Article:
Ample evidence exists to support the avocation of a diet based on the recommendations noted in Table 1. In addition, a whole-food, plant-based diet tends to promote a healthy body mass index, which is associated with, yet again, a lower risk of all common cancers. Dietary principles cannot be fully addressed without consideration of caloric density. Caloric density refers to foods that may or may not provide high amounts of vitamins and nutrients, but contain higher levels of calories. High-nutrient foods have fewer calories per pound in contrast to low-nutrient foods (Figure 1). A healthy diet should remain in the green zone as much as possible and constitute the bulk of food intake.

Sadly, because profit motives play a large role in the business of health care, the delivery of care and the care of patients is often politicized. Most chronic conditions are influenced by lifestyle and account for more than 75% of health care costs. Since 2009, more than 17% of the US gross national product has been spent on health care, amounting to more than $2 trillion. Few, if any, of these dollars have been spent on identifying the true underlying etiologies of these chronic conditions. Lifestyle changes have taken a backseat to disease treatment. If we continue on the pathway of treating risk factors and developed disease, we will bankrupt the health care system in the near future. Costs for care will continue to escalate; lives will continue to be lost.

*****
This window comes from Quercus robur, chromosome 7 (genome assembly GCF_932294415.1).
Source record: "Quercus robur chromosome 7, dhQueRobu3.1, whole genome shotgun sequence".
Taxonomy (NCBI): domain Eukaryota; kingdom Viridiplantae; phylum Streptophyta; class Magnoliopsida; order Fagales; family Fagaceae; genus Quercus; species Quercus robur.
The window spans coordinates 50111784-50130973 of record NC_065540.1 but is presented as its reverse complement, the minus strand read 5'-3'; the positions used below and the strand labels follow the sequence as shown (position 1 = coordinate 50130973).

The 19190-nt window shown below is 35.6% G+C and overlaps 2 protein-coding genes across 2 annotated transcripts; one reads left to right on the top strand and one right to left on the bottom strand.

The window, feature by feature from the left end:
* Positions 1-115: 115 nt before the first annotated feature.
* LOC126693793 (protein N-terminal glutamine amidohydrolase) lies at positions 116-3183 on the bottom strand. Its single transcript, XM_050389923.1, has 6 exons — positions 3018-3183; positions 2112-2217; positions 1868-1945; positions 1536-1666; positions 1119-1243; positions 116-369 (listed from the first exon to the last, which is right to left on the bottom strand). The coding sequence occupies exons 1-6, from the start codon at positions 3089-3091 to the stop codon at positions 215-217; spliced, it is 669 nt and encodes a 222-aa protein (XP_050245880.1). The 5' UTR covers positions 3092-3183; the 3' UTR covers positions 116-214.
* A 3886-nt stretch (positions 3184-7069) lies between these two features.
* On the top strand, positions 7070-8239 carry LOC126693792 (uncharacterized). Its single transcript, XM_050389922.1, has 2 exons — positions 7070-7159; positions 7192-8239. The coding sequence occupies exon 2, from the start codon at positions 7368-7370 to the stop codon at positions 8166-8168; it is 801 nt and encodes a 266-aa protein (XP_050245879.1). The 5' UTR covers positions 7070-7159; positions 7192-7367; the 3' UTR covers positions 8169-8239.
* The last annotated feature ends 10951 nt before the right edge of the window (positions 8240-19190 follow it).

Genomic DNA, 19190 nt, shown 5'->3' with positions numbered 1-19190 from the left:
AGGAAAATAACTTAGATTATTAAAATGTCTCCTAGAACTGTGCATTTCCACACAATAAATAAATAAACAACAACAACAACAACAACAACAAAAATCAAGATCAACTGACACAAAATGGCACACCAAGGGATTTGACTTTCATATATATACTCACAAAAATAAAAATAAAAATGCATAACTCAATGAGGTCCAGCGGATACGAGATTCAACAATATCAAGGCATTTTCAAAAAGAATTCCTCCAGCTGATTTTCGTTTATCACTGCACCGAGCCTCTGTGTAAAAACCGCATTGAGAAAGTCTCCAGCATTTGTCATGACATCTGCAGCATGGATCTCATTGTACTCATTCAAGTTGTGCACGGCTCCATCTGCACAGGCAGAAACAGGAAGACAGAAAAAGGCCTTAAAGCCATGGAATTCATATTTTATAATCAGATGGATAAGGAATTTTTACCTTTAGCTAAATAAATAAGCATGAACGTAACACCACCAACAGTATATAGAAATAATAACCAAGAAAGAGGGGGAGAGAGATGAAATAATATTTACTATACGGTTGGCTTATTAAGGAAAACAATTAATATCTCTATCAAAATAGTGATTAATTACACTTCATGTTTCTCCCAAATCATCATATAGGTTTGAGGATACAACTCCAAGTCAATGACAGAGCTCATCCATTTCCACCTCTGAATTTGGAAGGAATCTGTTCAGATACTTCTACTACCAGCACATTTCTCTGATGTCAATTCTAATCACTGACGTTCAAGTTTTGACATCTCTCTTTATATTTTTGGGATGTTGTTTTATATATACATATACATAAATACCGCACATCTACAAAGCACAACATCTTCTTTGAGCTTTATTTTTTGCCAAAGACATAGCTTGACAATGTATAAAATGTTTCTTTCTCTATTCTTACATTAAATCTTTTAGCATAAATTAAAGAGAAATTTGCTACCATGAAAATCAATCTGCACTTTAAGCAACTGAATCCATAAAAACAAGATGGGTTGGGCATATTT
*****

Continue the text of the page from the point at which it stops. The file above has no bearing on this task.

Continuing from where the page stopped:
It is time for the medical community to intervene and to intervene aggressively. We are not providing the proper treatment when confronting conditions that can be prevented and may even be reversed with lifestyle change and education. Current and future physicians must be trained in lifestyle medicine. The neglect of both the root cause of disease and corrective interventions continues to further the development of chronic conditions and ultimately demise (Figure 2). Lifestyle management courses should be required annual training for all health care employees, optimally as we do annual training for corporate compliance. It is time to prevent disease in all aspects of our lives and the lives of the people we love. It is time to change our health destiny by changing our hearts and minds from an unhealthy lifestyle to a total health lifestyle. It is time to move from disease to health where we live, learn, work, pray, and play. It is time to eat healthy, be active, and resolve conflict.

The evidence is irrefutable and the message is clear. We are charged with providing patients with the information they need to live a long, healthy life, which can readily be accomplished through lifestyle education. We, as caregivers, owe them that.

Bodai BI, Tuso P. Breast Cancer Survivorship: A Comprehensive Review of Long-Term Medical Issues and Lifestyle Recommendations. Perm J 2015 Spring;19(2):48-79. DOI: https://doi.org/10.7812/TPP/14-241.